The Synods of Rome in 731 were two synods held in St. Peter’s Basilica in the year 731 under the authority of Pope Gregory III to defend the practice of Icon veneration.
Upon the election of Pope Gregory III as the Bishop of Rome in February 731, he wrote a series of letters to the Iconoclast Byzantine Emperor Leo III, expressing his condemnation of the practice of Iconoclasm and the persecution of the traditional venerators of religious images in the east. Gregory handed the letters to an envoy, a priest named George, with orders to deliver them to the eastern emperor directly. However, upon reaching Constantinople, George was afraid of incurring the emperor’s wrath, and so he returned to Rome without having delivered the letters.
Infuriated by George’s actions, Gregory summoned a synod sometime before October 731, with the intent of stripping George of his priesthood. However, the Synod, after confirming the importance of expressing the Roman Church’s opposition to iconoclasm, recommended that George merely be reprimanded. He was to perform a penance for his unwillingness to complete his assigned task, and for the Pope to dispatch him again to Emperor Leo III with the pope’s letters.
When George resumed his commission, he only made it as far as Sicily, where he was arrested by the strategos Sergius on Leo’s orders and held in prison for over a year. In response to this, Gregory summoned a new synod which met in Rome, at the shrine of Saint Peter, on November 1, 731. Ninety-three western bishops participated, including Anthony, Patriarch of Grado and John, Archbishop of Ravenna. Also in attendance were all of the Roman lower clergy present in the city at the time, as well as a good number of the Roman nobility. The presence of the Archbishop of Ravenna in the synod was a clear indication of just how far Leo's iconoclasm had offended even his supporters in Italy.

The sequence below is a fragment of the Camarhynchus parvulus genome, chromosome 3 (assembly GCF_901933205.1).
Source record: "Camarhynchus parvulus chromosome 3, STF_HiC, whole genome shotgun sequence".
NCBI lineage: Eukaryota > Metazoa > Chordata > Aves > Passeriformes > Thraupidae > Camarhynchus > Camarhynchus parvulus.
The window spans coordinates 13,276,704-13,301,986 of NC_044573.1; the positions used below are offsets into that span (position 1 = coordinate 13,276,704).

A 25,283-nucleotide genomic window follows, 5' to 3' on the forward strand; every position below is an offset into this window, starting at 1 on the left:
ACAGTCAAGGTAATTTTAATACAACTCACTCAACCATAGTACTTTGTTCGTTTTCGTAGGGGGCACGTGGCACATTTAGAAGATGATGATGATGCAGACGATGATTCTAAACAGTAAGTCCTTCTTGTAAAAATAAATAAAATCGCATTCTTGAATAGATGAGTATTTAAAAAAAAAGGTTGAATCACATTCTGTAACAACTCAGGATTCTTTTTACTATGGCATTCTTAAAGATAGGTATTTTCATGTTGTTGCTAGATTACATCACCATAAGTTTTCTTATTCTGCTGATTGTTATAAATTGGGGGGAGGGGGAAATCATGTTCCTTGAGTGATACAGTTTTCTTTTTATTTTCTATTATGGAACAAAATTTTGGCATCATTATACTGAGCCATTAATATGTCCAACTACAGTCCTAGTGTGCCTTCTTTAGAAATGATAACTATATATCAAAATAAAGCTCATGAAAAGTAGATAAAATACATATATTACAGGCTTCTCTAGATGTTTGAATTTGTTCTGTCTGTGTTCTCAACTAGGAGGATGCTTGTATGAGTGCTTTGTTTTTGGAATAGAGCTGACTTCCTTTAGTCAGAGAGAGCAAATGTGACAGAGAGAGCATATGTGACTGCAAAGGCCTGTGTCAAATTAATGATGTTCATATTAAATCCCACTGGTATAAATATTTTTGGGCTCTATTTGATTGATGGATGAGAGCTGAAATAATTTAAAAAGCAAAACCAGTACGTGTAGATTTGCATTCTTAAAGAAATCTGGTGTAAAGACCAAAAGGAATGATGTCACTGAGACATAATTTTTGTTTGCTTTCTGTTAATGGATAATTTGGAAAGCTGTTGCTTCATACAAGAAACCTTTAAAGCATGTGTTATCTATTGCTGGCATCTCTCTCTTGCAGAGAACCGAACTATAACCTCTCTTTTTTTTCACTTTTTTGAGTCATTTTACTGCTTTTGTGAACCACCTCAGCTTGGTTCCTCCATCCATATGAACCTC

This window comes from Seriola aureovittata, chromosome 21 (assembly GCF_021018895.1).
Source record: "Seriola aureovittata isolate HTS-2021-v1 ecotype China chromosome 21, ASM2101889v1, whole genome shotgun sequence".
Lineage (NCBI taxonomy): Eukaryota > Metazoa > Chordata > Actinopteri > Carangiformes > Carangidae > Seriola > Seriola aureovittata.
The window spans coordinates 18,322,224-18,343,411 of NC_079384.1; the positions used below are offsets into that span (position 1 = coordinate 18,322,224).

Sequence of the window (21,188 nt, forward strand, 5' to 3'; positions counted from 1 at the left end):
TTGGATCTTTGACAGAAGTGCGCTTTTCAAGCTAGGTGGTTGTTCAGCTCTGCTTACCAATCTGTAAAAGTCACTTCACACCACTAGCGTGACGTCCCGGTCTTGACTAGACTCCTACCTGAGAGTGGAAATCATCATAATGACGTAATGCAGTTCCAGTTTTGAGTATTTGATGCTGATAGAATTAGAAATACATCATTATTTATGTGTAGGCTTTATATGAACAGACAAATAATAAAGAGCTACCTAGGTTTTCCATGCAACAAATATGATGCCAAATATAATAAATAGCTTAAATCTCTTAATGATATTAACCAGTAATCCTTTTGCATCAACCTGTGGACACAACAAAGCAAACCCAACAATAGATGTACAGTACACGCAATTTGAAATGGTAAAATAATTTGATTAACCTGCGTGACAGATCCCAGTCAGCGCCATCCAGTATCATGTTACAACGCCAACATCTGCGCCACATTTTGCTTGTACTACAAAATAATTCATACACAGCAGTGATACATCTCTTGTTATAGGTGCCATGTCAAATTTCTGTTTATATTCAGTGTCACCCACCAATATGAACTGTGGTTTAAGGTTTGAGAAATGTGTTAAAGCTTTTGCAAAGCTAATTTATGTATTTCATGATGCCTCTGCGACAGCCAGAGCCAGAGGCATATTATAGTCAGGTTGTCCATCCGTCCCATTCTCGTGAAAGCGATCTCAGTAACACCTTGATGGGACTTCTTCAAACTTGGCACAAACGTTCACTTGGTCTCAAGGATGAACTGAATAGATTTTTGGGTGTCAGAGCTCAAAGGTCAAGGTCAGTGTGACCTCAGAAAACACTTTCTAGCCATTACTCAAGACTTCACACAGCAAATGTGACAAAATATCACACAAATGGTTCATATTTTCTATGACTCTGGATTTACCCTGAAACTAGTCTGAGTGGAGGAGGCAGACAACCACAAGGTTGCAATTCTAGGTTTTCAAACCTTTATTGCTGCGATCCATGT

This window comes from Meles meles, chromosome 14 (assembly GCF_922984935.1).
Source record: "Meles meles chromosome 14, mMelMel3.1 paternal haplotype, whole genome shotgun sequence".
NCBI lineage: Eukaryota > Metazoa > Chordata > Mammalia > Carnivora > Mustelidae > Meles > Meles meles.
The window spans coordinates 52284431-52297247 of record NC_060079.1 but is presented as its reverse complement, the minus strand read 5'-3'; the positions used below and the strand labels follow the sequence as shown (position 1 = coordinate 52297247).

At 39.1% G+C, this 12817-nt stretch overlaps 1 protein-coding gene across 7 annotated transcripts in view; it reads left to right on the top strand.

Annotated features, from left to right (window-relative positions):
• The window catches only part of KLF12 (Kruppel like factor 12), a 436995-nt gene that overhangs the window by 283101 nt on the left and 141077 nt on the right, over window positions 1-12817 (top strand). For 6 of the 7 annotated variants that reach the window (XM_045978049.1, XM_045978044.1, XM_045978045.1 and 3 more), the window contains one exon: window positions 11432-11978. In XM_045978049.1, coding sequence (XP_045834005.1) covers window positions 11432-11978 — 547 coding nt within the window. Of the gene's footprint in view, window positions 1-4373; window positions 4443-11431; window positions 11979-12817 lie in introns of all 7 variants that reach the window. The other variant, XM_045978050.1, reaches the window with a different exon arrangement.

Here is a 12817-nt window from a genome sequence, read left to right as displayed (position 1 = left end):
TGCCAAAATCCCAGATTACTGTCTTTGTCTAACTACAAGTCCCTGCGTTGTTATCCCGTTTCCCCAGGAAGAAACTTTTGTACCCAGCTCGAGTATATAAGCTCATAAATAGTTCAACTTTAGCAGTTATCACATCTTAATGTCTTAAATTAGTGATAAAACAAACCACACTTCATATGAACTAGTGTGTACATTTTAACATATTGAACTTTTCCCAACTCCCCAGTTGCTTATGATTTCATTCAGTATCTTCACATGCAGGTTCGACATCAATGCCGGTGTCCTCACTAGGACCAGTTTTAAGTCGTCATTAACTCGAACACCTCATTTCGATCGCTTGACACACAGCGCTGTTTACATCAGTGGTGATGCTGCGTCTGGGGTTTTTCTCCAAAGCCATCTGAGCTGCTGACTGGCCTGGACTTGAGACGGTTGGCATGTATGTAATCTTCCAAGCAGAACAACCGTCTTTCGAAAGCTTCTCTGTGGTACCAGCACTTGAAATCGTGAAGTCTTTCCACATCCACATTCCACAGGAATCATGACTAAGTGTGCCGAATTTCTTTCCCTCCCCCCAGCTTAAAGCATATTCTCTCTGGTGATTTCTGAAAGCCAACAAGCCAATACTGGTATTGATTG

The synod issued a ruling, outlining the traditional Roman position as articulated by previous popes, in support of Icon veneration, and condemned iconoclasm as a heresy. They also decreed that:
”if anyone, for the future, shall take away, destroy, or dishonour the images of Our Lord God and Saviour Jesus Christ, of His Mother, the immaculate and glorious Virgin Mary, or of the Saints, he shall be excluded from the body and blood of Our Lord and the unity of the Church.”
Gregory then entrusted a new letter in favour of icons to the Defensor Constantine who was to take it to the emperor. He was also imprisoned in Sicily, and the letter confiscated. Representatives of various Italian cities who also attempted to send similar letters to Constantinople had the same result. Gregory made a final attempt, this time entrusting two letters to his new Defensor Peter, one for Patriarch Anastasius of Constantinople, and one for the two emperors, Leo and his son Constantine, without success.
In response to the synod’s opposition to iconoclasm, in 733 Leo sent out a fleet under the command of the strategos of the Cibyrrhaeot Theme, but it was shipwrecked in the Adriatic Sea. He then confiscated papal territory in Sicily and Calabria, and raised taxes there. Further, he not only removed Sicily and Calabria from the jurisdiction of the pope, but he also did the same to all the territory within the former Praetorian prefecture of Illyricum, transferring it to the authority of the Patriarch of Constantinople, although at that time in practice it only meant Byzantine Greece and the Aegean islands, which were under the emperor’s direct control.
The synod also ruled on the ongoing quarrel over the jurisdiction of the Patriarchs of Grado and Aquileia. It ruled that the Patriarch of Grado was to be the primate over the entirety of Venetia and Istria, while the Patriarch of Aquileia would only retain ecclesiastical control over Cormons.